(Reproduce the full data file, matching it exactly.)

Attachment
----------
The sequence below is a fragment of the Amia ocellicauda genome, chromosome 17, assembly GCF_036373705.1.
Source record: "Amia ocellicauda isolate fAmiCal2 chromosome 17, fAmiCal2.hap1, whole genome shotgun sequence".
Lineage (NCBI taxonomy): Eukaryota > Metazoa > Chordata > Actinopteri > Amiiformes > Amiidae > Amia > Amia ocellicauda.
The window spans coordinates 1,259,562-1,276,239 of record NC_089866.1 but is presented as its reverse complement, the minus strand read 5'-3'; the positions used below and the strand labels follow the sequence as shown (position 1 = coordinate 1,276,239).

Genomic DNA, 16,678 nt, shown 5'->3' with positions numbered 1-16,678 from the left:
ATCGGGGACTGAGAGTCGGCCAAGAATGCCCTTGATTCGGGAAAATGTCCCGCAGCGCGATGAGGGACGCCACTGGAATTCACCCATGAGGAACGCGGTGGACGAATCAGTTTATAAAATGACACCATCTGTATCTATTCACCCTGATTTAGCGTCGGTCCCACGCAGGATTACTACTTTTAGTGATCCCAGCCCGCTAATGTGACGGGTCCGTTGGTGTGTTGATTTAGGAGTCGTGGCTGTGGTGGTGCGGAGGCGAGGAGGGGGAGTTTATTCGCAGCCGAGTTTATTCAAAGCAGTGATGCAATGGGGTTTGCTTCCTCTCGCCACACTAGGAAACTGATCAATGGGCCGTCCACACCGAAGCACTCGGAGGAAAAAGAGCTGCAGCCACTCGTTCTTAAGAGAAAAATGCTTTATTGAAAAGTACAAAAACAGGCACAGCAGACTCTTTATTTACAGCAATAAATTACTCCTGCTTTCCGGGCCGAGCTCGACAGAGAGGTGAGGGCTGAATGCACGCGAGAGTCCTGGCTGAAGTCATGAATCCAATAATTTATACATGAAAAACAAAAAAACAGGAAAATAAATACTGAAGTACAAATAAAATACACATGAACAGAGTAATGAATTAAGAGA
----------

The sequence below is a fragment of the Amia ocellicauda genome, chromosome 17, assembly GCF_036373705.1.
Source record: "Amia ocellicauda isolate fAmiCal2 chromosome 17, fAmiCal2.hap1, whole genome shotgun sequence".
Lineage (NCBI taxonomy): Eukaryota > Metazoa > Chordata > Actinopteri > Amiiformes > Amiidae > Amia > Amia ocellicauda.
The window spans coordinates 1,259,562-1,276,239 of record NC_089866.1 but is presented as its reverse complement, the minus strand read 5'-3'; the positions used below and the strand labels follow the sequence as shown (position 1 = coordinate 1,276,239).

Genomic DNA, 16,678 nt, shown 5'->3' with positions numbered 1-16,678 from the left:
ATCGGGGACTGAGAGTCGGCCAAGAATGCCCTTGATTCGGGAAAATGTCCCGCAGCGCGATGAGGGACGCCACTGGAATTCACCCATGAGGAACGCGGTGGACGAATCAGTTTATAAAATGACACCATCTGTATCTATTCACCCTGATTTAGCGTCGGTCCCACGCAGGATTACTACTTTTAGTGATCCCAGCCCGCTAATGTGACGGGTCCGTTGGTGTGTTGATTTAGGAGTCGTGGCTGTGGTGGTGCGGAGGCGAGGAGGGGGAGTTTATTCGCAGCCGAGTTTATTCAAAGCAGTGATGCAATGGGGTTTGCTTCCTCTCGCCACACTAGGAAACTGATCAATGGGCCGTCCACACCGAAGCACTCGGAGGAAAAAGAGCTGCAGCCACTCGTTCTTAAGAGAAAAATGCTTTATTGAAAAGTACAAAAACAGGCACAGCAGACTCTTTATTTACAGCAATAAATTACTCCTGCTTTCCGGGCCGAGCTCGACAGAGAGGTGAGGGCTGAATGCACGCGAGAGTCCTGGCTGAAGTCATGAATCCAATAATTTATACATGAAAAACAAAAAAACAGGAAAATAAATACTGAAGTACAAATAAAATACACATGAACAGAGTAATGAATTAAGAGA